- Associated Press - Saturday, February 20, 2016

DURANGO, Colo. (AP) - You’re moving. Or maybe the books are stacking up around your house and you would like to make room for more. But, as a book lover, you can’t bear to throw any away and want to find them a good home.

That may be harder than you think.

“We hadn’t taken book donations for the last two months,” said Lori Brouner, manager of the Methodist Thrift Shop. “We were so full in the store, and they just weren’t moving. We even dropped the price, to 10 cents for paperbacks and a quarter for hardbacks.”

While there’s no dearth of readers, how they’re reading is changing, she said.

“A lot of people have gone to e-readers,” Brouner said. “It’s a sign of the times. But there are still a lot of people who like a good, old-fashioned book.”

The thrift shop recently began accepting books again, she said, but donations are limited to one box per person. And what’s in the boxes matter.

“The old encyclopedia sets, no one wants those,” she said. “And we’re lucky. We can take our overflow of books and send them to thrift shops in Denver. We have a trailer staged here for that.”

The Methodist Thrift Shop also donates numerous books to other charitable organizations, she said, including many for children on the Navajo Reservation, where a number of church members volunteer.

Panther Book Nook

Former Park Elementary School teacher Joan Kellogg helps the thrift shop pass some of its children’s books to local kids who will enjoy them.

While she was still teaching at Park, first as a first-grade teacher and later as a schoolwide reading interventionist, Kellogg created the Panther Book Nook, where children could pick up free books.

“I started just buying used books, sometimes at garage sales or the (La Plata County) Humane Society Thrift Store,” Kellogg said. “The Methodist Thrift Shop gives me a box or two every week, and I’d guess I take about 100 books a week there.”

Brouner also gave Kellogg the bookcase for the Book Nook, she said.

“When I retired, they dedicated a corner of the lobby to me, with a big banner,” Kellogg said. “They tease me they did it as bribery so I’d keep bringing those books.”

Kellogg talks about the contributions lightly, but they make a difference in the classroom.

“I have a friend who teaches at Park who requires that kids read for 20 minutes or half an hour in class every day,” Kellogg said. “And there would be students who said they didn’t have a book. Now, there’s no excuse. She tells them to go down to the Book Nook and pick one out.”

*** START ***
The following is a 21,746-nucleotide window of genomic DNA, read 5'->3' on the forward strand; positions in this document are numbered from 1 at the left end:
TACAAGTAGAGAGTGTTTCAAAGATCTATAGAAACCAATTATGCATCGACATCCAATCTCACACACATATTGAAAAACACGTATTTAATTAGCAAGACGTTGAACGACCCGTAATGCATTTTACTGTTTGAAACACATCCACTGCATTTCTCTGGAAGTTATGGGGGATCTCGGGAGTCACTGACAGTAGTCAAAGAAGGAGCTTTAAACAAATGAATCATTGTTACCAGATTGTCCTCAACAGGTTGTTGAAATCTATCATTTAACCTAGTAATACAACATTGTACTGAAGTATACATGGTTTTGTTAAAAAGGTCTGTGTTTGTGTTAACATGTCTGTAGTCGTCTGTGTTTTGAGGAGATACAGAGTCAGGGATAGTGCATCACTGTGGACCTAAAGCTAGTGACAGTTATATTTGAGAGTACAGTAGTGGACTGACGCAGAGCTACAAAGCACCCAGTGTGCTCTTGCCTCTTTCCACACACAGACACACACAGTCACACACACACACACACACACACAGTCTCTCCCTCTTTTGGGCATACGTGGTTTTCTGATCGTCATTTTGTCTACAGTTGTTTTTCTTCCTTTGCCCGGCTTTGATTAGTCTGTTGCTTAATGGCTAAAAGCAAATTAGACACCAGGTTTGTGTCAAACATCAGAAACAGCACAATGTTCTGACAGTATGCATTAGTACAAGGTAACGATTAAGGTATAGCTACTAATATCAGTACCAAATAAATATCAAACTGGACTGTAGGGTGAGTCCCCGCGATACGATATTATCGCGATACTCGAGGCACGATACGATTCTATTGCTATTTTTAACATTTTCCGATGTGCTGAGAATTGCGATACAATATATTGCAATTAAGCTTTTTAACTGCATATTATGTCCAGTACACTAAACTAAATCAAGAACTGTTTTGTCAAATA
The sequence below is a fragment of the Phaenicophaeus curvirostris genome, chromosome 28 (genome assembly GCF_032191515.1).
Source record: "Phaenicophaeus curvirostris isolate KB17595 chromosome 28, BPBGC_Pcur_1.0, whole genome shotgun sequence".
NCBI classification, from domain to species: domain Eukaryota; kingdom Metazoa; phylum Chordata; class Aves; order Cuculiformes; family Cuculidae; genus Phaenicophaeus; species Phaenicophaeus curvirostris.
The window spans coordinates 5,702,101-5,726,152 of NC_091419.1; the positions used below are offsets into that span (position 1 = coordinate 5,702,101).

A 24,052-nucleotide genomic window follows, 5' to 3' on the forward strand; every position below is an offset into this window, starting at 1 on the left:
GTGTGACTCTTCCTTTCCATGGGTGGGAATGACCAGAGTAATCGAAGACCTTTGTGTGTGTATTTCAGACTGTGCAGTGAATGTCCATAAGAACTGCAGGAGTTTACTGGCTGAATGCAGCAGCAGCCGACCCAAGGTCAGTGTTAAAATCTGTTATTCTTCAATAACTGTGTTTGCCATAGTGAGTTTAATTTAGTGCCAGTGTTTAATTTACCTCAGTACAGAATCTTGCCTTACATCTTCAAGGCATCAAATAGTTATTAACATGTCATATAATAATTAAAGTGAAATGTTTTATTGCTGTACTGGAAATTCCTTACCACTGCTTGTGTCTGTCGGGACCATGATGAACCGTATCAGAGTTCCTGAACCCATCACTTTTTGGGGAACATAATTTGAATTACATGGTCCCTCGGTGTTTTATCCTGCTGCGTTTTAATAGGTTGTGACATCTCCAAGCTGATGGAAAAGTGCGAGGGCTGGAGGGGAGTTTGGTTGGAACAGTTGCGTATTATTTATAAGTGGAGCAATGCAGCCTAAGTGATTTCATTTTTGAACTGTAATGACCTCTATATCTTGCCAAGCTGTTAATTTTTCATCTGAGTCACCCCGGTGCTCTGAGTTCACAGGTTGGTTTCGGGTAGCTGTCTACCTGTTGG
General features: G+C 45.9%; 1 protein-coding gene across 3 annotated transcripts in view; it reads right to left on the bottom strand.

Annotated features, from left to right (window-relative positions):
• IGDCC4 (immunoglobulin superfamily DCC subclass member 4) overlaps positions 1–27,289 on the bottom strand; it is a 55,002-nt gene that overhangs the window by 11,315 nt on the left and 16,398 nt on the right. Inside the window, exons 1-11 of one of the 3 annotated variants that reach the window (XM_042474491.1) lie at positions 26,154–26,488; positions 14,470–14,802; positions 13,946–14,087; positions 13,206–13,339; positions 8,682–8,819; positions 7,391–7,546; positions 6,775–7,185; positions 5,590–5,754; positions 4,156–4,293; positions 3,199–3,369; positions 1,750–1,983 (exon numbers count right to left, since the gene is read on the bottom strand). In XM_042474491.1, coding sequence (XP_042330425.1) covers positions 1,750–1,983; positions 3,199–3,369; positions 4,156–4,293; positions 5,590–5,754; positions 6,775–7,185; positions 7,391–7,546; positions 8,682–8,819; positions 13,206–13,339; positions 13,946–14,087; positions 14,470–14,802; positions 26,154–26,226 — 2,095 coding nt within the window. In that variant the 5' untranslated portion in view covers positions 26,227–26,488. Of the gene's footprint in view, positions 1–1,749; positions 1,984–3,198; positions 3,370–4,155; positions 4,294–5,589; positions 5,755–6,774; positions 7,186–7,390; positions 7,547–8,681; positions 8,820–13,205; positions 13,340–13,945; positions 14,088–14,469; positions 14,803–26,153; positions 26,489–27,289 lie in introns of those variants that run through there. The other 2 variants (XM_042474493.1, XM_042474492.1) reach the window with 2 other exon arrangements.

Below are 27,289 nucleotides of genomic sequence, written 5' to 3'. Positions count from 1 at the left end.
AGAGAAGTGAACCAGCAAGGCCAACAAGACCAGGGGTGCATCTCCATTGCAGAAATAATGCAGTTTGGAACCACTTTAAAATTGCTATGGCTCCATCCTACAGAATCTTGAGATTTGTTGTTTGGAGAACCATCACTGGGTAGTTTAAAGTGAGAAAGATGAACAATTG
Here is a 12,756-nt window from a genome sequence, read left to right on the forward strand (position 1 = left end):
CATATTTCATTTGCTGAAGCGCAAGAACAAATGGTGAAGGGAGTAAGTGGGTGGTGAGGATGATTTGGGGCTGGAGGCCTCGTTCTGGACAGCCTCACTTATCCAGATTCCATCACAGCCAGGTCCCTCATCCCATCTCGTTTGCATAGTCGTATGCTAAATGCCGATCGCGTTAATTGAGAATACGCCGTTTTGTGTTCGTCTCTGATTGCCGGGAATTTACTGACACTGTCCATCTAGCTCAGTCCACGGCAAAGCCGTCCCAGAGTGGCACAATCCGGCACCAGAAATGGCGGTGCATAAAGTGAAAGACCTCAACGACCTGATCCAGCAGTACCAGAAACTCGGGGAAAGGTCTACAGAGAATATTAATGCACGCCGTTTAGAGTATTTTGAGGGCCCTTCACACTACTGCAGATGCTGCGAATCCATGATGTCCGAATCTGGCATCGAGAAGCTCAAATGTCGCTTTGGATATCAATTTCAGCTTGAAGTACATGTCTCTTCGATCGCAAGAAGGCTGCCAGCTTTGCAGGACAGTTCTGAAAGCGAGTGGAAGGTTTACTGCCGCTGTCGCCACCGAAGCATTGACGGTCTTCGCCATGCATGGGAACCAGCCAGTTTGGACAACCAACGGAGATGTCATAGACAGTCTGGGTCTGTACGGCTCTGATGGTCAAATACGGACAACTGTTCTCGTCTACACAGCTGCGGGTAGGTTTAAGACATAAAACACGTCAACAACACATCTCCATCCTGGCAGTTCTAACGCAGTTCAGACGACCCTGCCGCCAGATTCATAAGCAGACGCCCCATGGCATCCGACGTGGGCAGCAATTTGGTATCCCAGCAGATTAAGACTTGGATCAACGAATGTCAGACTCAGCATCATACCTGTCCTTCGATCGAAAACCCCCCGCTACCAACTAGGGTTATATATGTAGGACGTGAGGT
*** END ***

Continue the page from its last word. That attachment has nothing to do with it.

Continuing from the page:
The books end up with students at other schools, too, she said, because they practice basketball at Park as part of the city of Durango’s recreation leagues. Kellogg also stocks a bookcase with free books at Miller Middle School.

“There may be Park parents who don’t know those books are free,” Kellogg said. “Maybe reading this will encourage them to pick up books for their kids.”

Friends of the Library

Nancy Peake, former president of Durango Friends of the Library, said they sort anywhere from 30 to 100 boxes twice a week. The books they evaluate may end up at several different places.

“There are some we save for the librarians to look at to see if they want to add them to the library’s collection,” Peake said, “and the ones that still look like new go in our bookstore at the library.”

Books that are a little more well-worn but still good quality go into the book sales the Friends hold three times a year, where they’re sold by the pound. Books that are still perfectly good for reading, but probably aren’t saleable, go on a free book stand in the library foyer.

“I hate to throw any book away,” Friends President Maile Kane said. “So I’ll take some home and see if my neighbors want them. And if I can’t give them away after a couple of weeks, I recycle them.”

The Friends find the occasional collectible book, which the group sells online to maximize how much it raises to support library projects. The most recent purchase for the library is www.tutor.com, a tutoring service for students ages K-12.

If all else fails, the new Durango Book Rescue, founded by Scott Rahilly, accepts gently used books. Rahilly keeps them in a storage unit and gives them away free on bookshelves at Fort Lewis College and a number of businesses around town.

___

Information from: Durango Herald, https://www.durangoherald.com

Copyright © 2018 The Washington Times, LLC.

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